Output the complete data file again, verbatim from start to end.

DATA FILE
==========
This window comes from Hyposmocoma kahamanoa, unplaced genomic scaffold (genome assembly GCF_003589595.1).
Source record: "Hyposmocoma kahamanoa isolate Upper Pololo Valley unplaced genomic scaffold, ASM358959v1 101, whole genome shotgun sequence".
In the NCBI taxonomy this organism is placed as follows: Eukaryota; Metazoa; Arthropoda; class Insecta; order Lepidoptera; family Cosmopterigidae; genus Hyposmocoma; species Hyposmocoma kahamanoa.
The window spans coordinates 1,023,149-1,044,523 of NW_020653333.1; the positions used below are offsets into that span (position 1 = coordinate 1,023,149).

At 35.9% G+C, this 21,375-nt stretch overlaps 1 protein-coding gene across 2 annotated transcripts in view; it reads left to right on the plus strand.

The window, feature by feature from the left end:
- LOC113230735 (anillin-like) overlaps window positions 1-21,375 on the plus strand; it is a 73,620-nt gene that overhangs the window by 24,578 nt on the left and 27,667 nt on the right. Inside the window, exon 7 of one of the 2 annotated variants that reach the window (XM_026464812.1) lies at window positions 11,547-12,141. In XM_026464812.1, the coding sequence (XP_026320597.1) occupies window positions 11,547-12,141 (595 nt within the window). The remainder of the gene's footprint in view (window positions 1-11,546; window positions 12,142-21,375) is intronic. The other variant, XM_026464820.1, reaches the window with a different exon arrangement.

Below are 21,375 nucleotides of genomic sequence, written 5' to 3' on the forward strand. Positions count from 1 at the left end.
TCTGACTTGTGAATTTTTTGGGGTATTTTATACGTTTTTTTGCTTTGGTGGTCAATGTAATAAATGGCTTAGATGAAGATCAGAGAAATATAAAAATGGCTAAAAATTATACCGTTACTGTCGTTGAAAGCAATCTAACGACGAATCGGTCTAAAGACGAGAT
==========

This window comes from Hyposmocoma kahamanoa, unplaced genomic scaffold (genome assembly GCF_003589595.1).
Source record: "Hyposmocoma kahamanoa isolate Upper Pololo Valley unplaced genomic scaffold, ASM358959v1 101, whole genome shotgun sequence".
In the NCBI taxonomy this organism is placed as follows: Eukaryota; Metazoa; Arthropoda; class Insecta; order Lepidoptera; family Cosmopterigidae; genus Hyposmocoma; species Hyposmocoma kahamanoa.
The window spans coordinates 1,023,149-1,044,523 of NW_020653333.1; the positions used below are offsets into that span (position 1 = coordinate 1,023,149).

At 35.9% G+C, this 21,375-nt stretch overlaps 1 protein-coding gene across 2 annotated transcripts in view; it reads left to right on the plus strand.

The window, feature by feature from the left end:
- LOC113230735 (anillin-like) overlaps window positions 1-21,375 on the plus strand; it is a 73,620-nt gene that overhangs the window by 24,578 nt on the left and 27,667 nt on the right. Inside the window, exon 7 of one of the 2 annotated variants that reach the window (XM_026464812.1) lies at window positions 11,547-12,141. In XM_026464812.1, the coding sequence (XP_026320597.1) occupies window positions 11,547-12,141 (595 nt within the window). The remainder of the gene's footprint in view (window positions 1-11,546; window positions 12,142-21,375) is intronic. The other variant, XM_026464820.1, reaches the window with a different exon arrangement.

Below are 21,375 nucleotides of genomic sequence, written 5' to 3' on the forward strand. Positions count from 1 at the left end.
TCTGACTTGTGAATTTTTTGGGGTATTTTATACGTTTTTTTGCTTTGGTGGTCAATGTAATAAATGGCTTAGATGAAGATCAGAGAAATATAAAAATGGCTAAAAATTATACCGTTACTGTCGTTGAAAGCAATCTAACGACGAATCGGTCTAAAGACGAGAT